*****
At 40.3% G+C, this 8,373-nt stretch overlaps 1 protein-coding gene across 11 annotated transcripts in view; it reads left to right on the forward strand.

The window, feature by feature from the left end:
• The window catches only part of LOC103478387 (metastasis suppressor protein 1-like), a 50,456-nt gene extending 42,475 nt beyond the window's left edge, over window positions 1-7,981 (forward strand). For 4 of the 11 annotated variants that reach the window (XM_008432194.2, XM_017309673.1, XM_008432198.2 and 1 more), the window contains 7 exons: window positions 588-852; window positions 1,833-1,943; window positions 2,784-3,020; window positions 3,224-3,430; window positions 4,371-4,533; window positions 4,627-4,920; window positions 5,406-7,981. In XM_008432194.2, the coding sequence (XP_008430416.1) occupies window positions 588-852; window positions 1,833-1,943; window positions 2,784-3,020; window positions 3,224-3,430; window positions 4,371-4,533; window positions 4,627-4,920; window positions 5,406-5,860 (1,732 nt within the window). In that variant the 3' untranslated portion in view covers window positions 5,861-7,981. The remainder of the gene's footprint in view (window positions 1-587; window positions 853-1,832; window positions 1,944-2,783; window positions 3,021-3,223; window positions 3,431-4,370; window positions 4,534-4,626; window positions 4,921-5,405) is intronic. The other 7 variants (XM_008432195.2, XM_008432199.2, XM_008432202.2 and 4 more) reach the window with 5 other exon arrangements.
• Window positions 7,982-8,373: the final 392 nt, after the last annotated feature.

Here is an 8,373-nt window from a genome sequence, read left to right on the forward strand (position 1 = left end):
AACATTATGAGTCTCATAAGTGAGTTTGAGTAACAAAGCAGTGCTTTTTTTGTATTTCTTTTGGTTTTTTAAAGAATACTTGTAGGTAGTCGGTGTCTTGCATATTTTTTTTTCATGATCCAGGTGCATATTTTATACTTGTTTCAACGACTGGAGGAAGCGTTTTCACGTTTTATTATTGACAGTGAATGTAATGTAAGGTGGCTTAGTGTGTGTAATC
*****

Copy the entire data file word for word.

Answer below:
At 40.3% G+C, this 8,373-nt stretch overlaps 1 protein-coding gene across 11 annotated transcripts in view; it reads left to right on the forward strand.

The window, feature by feature from the left end:
• The window catches only part of LOC103478387 (metastasis suppressor protein 1-like), a 50,456-nt gene extending 42,475 nt beyond the window's left edge, over window positions 1-7,981 (forward strand). For 4 of the 11 annotated variants that reach the window (XM_008432194.2, XM_017309673.1, XM_008432198.2 and 1 more), the window contains 7 exons: window positions 588-852; window positions 1,833-1,943; window positions 2,784-3,020; window positions 3,224-3,430; window positions 4,371-4,533; window positions 4,627-4,920; window positions 5,406-7,981. In XM_008432194.2, the coding sequence (XP_008430416.1) occupies window positions 588-852; window positions 1,833-1,943; window positions 2,784-3,020; window positions 3,224-3,430; window positions 4,371-4,533; window positions 4,627-4,920; window positions 5,406-5,860 (1,732 nt within the window). In that variant the 3' untranslated portion in view covers window positions 5,861-7,981. The remainder of the gene's footprint in view (window positions 1-587; window positions 853-1,832; window positions 1,944-2,783; window positions 3,021-3,223; window positions 3,431-4,370; window positions 4,534-4,626; window positions 4,921-5,405) is intronic. The other 7 variants (XM_008432195.2, XM_008432199.2, XM_008432202.2 and 4 more) reach the window with 5 other exon arrangements.
• Window positions 7,982-8,373: the final 392 nt, after the last annotated feature.

Here is an 8,373-nt window from a genome sequence, read left to right on the forward strand (position 1 = left end):
AACATTATGAGTCTCATAAGTGAGTTTGAGTAACAAAGCAGTGCTTTTTTTGTATTTCTTTTGGTTTTTTAAAGAATACTTGTAGGTAGTCGGTGTCTTGCATATTTTTTTTTCATGATCCAGGTGCATATTTTATACTTGTTTCAACGACTGGAGGAAGCGTTTTCACGTTTTATTATTGACAGTGAATGTAATGTAAGGTGGCTTAGTGTGTGTAATC